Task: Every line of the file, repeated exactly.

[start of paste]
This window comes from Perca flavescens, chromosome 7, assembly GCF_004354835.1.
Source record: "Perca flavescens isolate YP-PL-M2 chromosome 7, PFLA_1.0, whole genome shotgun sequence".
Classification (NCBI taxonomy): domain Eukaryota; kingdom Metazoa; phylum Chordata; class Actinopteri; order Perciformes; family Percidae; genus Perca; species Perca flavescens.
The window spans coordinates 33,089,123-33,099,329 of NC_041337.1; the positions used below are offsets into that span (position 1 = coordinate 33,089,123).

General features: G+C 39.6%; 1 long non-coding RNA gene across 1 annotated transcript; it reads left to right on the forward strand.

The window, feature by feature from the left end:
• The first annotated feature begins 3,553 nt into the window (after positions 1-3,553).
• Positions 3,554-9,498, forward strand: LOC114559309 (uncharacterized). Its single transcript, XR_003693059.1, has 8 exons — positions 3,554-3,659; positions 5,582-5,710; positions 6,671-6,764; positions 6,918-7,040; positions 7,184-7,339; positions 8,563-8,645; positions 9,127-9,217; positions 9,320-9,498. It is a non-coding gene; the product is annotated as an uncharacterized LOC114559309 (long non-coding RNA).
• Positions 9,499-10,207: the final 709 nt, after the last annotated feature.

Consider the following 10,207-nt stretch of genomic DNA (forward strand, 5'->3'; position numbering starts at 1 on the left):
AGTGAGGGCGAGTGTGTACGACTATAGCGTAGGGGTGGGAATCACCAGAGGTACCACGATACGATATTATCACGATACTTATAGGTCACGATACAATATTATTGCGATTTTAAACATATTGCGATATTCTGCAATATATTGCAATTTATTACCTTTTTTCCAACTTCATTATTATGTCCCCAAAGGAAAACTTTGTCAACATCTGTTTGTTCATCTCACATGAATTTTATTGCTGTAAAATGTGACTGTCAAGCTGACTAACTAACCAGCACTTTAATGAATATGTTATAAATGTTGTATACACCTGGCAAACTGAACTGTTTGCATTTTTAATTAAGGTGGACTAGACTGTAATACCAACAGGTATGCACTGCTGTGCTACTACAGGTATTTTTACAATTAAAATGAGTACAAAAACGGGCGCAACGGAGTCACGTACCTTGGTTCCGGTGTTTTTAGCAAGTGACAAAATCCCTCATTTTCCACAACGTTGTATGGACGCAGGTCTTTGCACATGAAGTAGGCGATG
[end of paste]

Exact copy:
This window comes from Perca flavescens, chromosome 7, assembly GCF_004354835.1.
Source record: "Perca flavescens isolate YP-PL-M2 chromosome 7, PFLA_1.0, whole genome shotgun sequence".
Classification (NCBI taxonomy): domain Eukaryota; kingdom Metazoa; phylum Chordata; class Actinopteri; order Perciformes; family Percidae; genus Perca; species Perca flavescens.
The window spans coordinates 33,089,123-33,099,329 of NC_041337.1; the positions used below are offsets into that span (position 1 = coordinate 33,089,123).

General features: G+C 39.6%; 1 long non-coding RNA gene across 1 annotated transcript; it reads left to right on the forward strand.

The window, feature by feature from the left end:
• The first annotated feature begins 3,553 nt into the window (after positions 1-3,553).
• Positions 3,554-9,498, forward strand: LOC114559309 (uncharacterized). Its single transcript, XR_003693059.1, has 8 exons — positions 3,554-3,659; positions 5,582-5,710; positions 6,671-6,764; positions 6,918-7,040; positions 7,184-7,339; positions 8,563-8,645; positions 9,127-9,217; positions 9,320-9,498. It is a non-coding gene; the product is annotated as an uncharacterized LOC114559309 (long non-coding RNA).
• Positions 9,499-10,207: the final 709 nt, after the last annotated feature.

Consider the following 10,207-nt stretch of genomic DNA (forward strand, 5'->3'; position numbering starts at 1 on the left):
AGTGAGGGCGAGTGTGTACGACTATAGCGTAGGGGTGGGAATCACCAGAGGTACCACGATACGATATTATCACGATACTTATAGGTCACGATACAATATTATTGCGATTTTAAACATATTGCGATATTCTGCAATATATTGCAATTTATTACCTTTTTTCCAACTTCATTATTATGTCCCCAAAGGAAAACTTTGTCAACATCTGTTTGTTCATCTCACATGAATTTTATTGCTGTAAAATGTGACTGTCAAGCTGACTAACTAACCAGCACTTTAATGAATATGTTATAAATGTTGTATACACCTGGCAAACTGAACTGTTTGCATTTTTAATTAAGGTGGACTAGACTGTAATACCAACAGGTATGCACTGCTGTGCTACTACAGGTATTTTTACAATTAAAATGAGTACAAAAACGGGCGCAACGGAGTCACGTACCTTGGTTCCGGTGTTTTTAGCAAGTGACAAAATCCCTCATTTTCCACAACGTTGTATGGACGCAGGTCTTTGCACATGAAGTAGGCGATG